Revisiting an inscription from the pages of BAR
Archaeologist Eli Shukron and University of Haifa professor Gershon Galil have made headlines with their announcement of a fragmentary monumental inscription that they believe mentions the biblical King Hezekiah. According to the researchers, the fragment, which was excavated in 2007 from the City of David by Shukron and Ronny Reich, contains two lines of writing, each with just a few letters written in Old Hebrew script. They reconstruct the text to include the name of the famous Judahite king, Hezekiah, and a possible reference to his achievements.
As long-time subscribers to Biblical Archaeology Review may remember, this remarkable inscription was first presented to our readers in the March/April 2009 issue. Here we share the full text of Hershel Shank’s article “A Tiny Piece of the Puzzle” which describes the inscription, its archaeology, and some fascinating suggestions for how it should be read, suggestions that may now be confirmed. You can also read the original version of the article in the BAS Library.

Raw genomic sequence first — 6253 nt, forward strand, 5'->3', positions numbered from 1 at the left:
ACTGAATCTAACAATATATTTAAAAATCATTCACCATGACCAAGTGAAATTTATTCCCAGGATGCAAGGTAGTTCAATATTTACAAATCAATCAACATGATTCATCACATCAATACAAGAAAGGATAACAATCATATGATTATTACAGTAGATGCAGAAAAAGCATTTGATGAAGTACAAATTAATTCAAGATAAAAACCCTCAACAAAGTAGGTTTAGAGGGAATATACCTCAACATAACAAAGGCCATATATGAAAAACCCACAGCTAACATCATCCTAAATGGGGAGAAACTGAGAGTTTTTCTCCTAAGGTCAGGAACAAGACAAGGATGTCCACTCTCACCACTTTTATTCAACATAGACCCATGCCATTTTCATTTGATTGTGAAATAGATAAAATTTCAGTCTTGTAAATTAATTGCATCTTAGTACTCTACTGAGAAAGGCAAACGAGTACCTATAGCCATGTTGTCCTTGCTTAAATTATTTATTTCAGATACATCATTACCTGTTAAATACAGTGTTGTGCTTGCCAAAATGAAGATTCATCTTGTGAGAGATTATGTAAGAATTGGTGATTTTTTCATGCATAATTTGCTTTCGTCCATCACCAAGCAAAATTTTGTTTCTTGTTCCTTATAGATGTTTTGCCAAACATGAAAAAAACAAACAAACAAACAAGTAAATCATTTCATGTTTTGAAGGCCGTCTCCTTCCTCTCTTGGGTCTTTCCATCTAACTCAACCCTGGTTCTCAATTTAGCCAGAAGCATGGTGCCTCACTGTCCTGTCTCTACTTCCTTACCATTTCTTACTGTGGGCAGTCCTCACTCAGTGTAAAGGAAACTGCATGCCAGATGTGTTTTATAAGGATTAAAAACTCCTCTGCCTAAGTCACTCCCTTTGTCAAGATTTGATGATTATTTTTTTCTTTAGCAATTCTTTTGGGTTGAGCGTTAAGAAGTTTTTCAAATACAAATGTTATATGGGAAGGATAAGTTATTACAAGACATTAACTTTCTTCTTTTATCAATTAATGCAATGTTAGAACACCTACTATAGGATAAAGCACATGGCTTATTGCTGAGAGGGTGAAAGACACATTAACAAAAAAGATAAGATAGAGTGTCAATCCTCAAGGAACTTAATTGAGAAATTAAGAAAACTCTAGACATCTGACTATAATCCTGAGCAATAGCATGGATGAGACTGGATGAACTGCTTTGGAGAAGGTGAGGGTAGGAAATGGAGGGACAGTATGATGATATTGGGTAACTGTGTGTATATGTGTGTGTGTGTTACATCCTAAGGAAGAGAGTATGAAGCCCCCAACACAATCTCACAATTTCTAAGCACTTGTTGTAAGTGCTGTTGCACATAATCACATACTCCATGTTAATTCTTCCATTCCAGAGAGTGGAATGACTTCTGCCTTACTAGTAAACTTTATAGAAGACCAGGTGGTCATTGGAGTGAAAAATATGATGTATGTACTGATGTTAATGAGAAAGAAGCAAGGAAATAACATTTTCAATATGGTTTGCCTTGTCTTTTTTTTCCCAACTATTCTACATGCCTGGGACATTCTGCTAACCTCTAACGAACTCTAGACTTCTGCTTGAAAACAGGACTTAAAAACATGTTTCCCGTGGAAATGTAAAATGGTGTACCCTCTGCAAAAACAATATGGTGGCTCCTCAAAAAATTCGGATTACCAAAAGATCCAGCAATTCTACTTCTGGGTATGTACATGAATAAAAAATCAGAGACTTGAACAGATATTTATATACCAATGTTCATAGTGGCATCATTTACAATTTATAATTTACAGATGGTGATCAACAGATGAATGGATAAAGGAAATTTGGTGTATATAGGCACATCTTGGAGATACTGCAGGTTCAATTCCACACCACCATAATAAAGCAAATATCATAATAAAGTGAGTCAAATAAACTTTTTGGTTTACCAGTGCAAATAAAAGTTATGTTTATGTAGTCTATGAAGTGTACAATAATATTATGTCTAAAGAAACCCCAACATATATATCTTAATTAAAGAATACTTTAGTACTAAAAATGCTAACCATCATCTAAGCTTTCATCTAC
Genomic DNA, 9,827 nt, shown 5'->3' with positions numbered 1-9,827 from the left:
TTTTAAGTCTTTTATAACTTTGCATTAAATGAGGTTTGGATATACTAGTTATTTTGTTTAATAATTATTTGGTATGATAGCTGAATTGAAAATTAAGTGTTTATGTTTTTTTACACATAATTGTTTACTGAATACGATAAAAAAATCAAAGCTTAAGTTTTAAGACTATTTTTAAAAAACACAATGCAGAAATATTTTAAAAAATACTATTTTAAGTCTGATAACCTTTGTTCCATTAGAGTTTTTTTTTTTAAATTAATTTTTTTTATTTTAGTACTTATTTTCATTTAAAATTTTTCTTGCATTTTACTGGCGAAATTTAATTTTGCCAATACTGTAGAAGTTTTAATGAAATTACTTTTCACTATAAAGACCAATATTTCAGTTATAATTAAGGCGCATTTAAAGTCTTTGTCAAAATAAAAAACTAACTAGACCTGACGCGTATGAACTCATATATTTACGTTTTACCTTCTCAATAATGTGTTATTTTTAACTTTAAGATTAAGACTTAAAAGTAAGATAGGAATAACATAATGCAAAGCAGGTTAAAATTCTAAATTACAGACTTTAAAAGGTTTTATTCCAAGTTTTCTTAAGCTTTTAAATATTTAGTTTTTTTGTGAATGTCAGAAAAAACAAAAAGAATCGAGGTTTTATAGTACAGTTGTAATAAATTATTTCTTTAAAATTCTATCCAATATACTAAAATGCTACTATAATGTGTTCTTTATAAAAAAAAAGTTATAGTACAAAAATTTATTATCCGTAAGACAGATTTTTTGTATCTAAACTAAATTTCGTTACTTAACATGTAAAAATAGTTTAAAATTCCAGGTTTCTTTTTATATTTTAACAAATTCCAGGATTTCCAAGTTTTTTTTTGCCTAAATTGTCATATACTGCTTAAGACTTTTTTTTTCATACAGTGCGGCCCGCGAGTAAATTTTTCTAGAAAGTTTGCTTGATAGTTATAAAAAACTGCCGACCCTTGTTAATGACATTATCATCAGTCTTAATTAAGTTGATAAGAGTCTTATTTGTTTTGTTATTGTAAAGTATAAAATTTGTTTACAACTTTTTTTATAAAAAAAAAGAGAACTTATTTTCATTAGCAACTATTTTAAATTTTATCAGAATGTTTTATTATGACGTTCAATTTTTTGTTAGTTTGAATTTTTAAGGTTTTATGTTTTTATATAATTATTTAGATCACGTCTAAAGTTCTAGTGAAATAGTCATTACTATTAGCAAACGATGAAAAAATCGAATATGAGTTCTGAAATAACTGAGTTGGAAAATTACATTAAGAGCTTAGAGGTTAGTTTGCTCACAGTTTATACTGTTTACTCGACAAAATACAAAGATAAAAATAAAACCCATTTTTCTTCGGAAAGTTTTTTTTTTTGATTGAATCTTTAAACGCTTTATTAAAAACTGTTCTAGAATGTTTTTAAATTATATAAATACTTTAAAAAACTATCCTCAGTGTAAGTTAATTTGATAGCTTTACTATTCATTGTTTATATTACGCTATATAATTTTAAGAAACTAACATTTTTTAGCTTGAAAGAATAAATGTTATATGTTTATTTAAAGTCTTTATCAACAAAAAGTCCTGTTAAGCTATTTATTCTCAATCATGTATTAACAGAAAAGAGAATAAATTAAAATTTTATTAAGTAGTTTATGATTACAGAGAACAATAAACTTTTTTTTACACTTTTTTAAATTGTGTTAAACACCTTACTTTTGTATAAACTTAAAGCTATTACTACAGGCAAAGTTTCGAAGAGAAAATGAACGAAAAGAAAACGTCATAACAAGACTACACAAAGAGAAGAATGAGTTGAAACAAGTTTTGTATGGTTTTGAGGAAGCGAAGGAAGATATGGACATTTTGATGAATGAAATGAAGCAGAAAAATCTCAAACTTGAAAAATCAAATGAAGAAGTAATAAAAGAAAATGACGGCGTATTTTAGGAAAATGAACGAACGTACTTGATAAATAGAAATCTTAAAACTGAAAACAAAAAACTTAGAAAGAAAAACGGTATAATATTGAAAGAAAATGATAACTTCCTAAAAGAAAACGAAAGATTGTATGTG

Ancient Jerusalem sometimes reveals itself in little bits. In this case, it is a tiny inscription with only six letters preserved.
So little remains of ancient Israel in the City of David (the 12-acre ridge where the oldest inhabited part of Jerusalem is located) because later inhabitants continually destroyed evidence of earlier occupation. Over the millennia, the stones that made up the houses, temples, and monuments of Iron Age Jerusalem were swept aside and scattered to make room for new settlements.
A few years ago, archaeologists Ronny Reich and Eli Shukron discovered a huge water pool at the southern tip of the City of David that dates to the time of Jesus. This is entirely different from the tiny pool nearby that was long thought to be the Pool of Siloam. The new pool is undoubtedly the one to which the New Testament refers when it describes the man, blind from birth, who was miraculously cured by Jesus at “the Pool of Siloam” (John 9:1–11).